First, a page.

Funk Seals Doyle's MasterCard Fate
"What are you going to do?" said Doyle as he watched helplessly.
KAUPULEHU-KONA, Hawaii (AP) -- Last season, Fred Funk fell $2,036 shy of becoming the first golfer to earn $1 million on both the PGA and Champions tours.
This season, he's well on his way to accomplishing his lofty personal pursuit of becoming golf's first $2 million man.
Funk earned $300,000 after he won the Champions Tour's season-opening MasterCard Championship on Sunday with birdies on the final two holes for a 7-under 65 and a two-stroke victory over Allen Doyle.
The 51-year-old Funk finished with a 21-under 195 for his third Champions Tour victory in 14 starts and his second title in Hawaii in two years.
Funk raised his club in the air after he chipped in from 20 feet on No. 17. He then holed a 7-foot birdie putt on the 54th hole, after hitting a spectacular 6-iron shot out of the bunker, capped with an emotional high-five to his caddie.
"What are you going to do?" said Doyle, who blew a four-stroke lead with 11 holes to play and finished with a 68. "The chip on 17. The great sand shot on 18. That's the way it goes."
Funk's victory comes after he earned $185,571 in his first two PGA Tour events. He opened the year by tying for 25th in the PGA Tour's Mercedes-Benz Championship and tying for 10th place last week at the Sony Open.
Next, he heads to Oahu to defend his title at the Turtle Bay Championship, which he won by 11 strokes last year.
"If I can stay healthy, I think I can do it," Funk said. "It's not a slight to anybody. It's just the fact that I don't have any goals. It would be very difficult for me to win the Schwab Cup. I can't really do much on the FedEx Cup. So I have to have my own little cup."
The Freddie Cup?
Last year, he earned $1.2 million in 22 PGA Tour events and $997,964 in 10 Champions Tour events. A birdie putt by Denis Watson at the season-ending Charles Schwab Cup Championship prevented him from becoming golf's first $1 million man.
Funk acknowledges $1 million on each will be extremely difficult to accomplish since he plans on playing at just 15 events on the regular tour, more if he can qualify for the majors, and 13 tournaments on the 50-and-over circuit.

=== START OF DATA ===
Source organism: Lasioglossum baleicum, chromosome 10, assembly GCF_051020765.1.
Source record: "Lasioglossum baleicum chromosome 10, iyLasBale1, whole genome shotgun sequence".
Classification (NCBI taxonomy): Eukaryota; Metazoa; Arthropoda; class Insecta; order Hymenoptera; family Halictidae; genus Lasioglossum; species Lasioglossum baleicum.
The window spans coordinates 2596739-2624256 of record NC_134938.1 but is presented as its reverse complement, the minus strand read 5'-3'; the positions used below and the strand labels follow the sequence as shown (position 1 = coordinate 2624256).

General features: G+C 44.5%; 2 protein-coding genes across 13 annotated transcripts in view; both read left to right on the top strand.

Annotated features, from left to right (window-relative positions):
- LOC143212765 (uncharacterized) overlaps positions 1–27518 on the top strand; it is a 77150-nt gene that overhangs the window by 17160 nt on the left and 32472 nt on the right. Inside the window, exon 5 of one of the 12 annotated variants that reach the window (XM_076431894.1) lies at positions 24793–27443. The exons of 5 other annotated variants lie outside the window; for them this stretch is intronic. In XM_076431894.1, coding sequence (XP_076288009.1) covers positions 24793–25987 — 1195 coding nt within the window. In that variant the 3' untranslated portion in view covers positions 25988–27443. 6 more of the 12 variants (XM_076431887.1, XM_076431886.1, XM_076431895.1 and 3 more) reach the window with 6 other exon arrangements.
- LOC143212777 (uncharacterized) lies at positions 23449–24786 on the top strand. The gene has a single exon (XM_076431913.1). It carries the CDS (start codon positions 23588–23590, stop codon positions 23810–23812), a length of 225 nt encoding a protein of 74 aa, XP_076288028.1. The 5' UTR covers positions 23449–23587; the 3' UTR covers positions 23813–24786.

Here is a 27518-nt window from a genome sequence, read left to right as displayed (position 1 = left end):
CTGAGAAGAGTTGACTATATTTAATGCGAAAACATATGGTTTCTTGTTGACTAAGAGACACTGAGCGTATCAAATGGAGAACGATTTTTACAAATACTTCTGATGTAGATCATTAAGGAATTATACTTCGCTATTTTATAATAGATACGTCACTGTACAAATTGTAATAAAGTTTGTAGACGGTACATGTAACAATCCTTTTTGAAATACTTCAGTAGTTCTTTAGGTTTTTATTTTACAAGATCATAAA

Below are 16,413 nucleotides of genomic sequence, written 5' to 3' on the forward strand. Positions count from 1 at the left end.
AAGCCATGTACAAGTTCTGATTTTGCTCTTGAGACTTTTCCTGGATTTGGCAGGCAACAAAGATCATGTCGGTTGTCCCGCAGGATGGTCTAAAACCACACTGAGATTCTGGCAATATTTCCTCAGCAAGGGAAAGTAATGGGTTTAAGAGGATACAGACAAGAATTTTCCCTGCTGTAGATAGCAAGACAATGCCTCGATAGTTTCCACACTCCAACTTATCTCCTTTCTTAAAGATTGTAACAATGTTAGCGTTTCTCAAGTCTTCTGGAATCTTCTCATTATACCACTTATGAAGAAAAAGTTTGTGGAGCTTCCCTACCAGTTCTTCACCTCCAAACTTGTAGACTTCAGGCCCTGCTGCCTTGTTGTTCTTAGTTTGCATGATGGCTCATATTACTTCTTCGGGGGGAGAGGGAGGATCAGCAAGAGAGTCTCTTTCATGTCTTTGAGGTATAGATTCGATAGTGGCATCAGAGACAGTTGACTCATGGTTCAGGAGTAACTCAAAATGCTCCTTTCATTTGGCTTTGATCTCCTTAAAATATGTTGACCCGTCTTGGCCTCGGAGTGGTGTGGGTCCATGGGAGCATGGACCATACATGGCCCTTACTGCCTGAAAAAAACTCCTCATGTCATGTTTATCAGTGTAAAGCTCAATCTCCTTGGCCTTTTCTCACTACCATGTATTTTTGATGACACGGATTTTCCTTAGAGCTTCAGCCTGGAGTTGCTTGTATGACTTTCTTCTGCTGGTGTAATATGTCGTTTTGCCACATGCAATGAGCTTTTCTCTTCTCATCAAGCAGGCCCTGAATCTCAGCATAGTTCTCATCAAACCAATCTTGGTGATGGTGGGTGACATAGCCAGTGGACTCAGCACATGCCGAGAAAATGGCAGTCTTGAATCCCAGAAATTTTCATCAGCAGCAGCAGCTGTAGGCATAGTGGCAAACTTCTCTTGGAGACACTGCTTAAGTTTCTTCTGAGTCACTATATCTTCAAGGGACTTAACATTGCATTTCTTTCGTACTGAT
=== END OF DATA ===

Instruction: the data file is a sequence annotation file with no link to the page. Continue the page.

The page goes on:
He estimates it will take about five or six wins on the Champions Tour.
Players on the senior circuit have encouraged Funk to stick to the regular tour, where he won the Mayakoba Golf Classic last year.
"Then I go out (to the PGA Tour) and they all say, 'What the hell are you doing out here. You're supposed to be out there,'" he said. "I'm confused."
Funk said he didn't know how much opening the season on the PGA Tour actually helped. Doyle said there was no doubt it helped Funk.
"I'm sure that helps. He was probably coming here, feeling very good about his game," Doyle said.
Jay Haas, seeking a record third straight money title and player of the year award, closed with a 67 to tie for third with Bernhard Langer (65) at 17 under.
First-round leader Tom Purtzer had a 69 to finish fifth at 16 under.
The wind was down most of the day at Hualalai until late in the afternoon when it changed directions and shook the palm trees and most of the players, except Funk.
Funk made his move on the back nine. He tapped in for birdie on the par-5 10th to move to 17 under and trim Doyle's lead to two strokes. Doyle lost a stroke on the next hole when he missed the green short and his chip died 10 feet from the hole.
Funk tied Doyle for the lead by sinking a 26-foot birdie putt on the par-3 12th.
"He's got a four-shot lead and I was just saying, 'Let's have a good tournament regardless of what Allen's doing,' and all of a sudden I got on a little roll," Funk said.
The 59-year-old Doyle, seeking his 12th Champions Tour victory and his first since the 2006 U.S. Senior Open, parred his final five holes.
Doyle, who dropped 20 pounds in the offseason, said his round was encouraging after a poor ending last season.
He birdied three of his first four holes and started to pull away. Funk, meanwhile, was having trouble early off the tee.Doyle started the round by holing a 12-foot birdie and opened up a four-stroke lead over Purtzer and Funk when he chipped to a couple inches for birdie on the 551-yard seventh.
"The momentum was totally Allen's at the beginning of the day," Funk said.
After bogeying No. 2 because of a tee shot in the left rough, Funk got a couple consoling pats on the back from his 12-year-old son Taylor as they walked together to the third tee.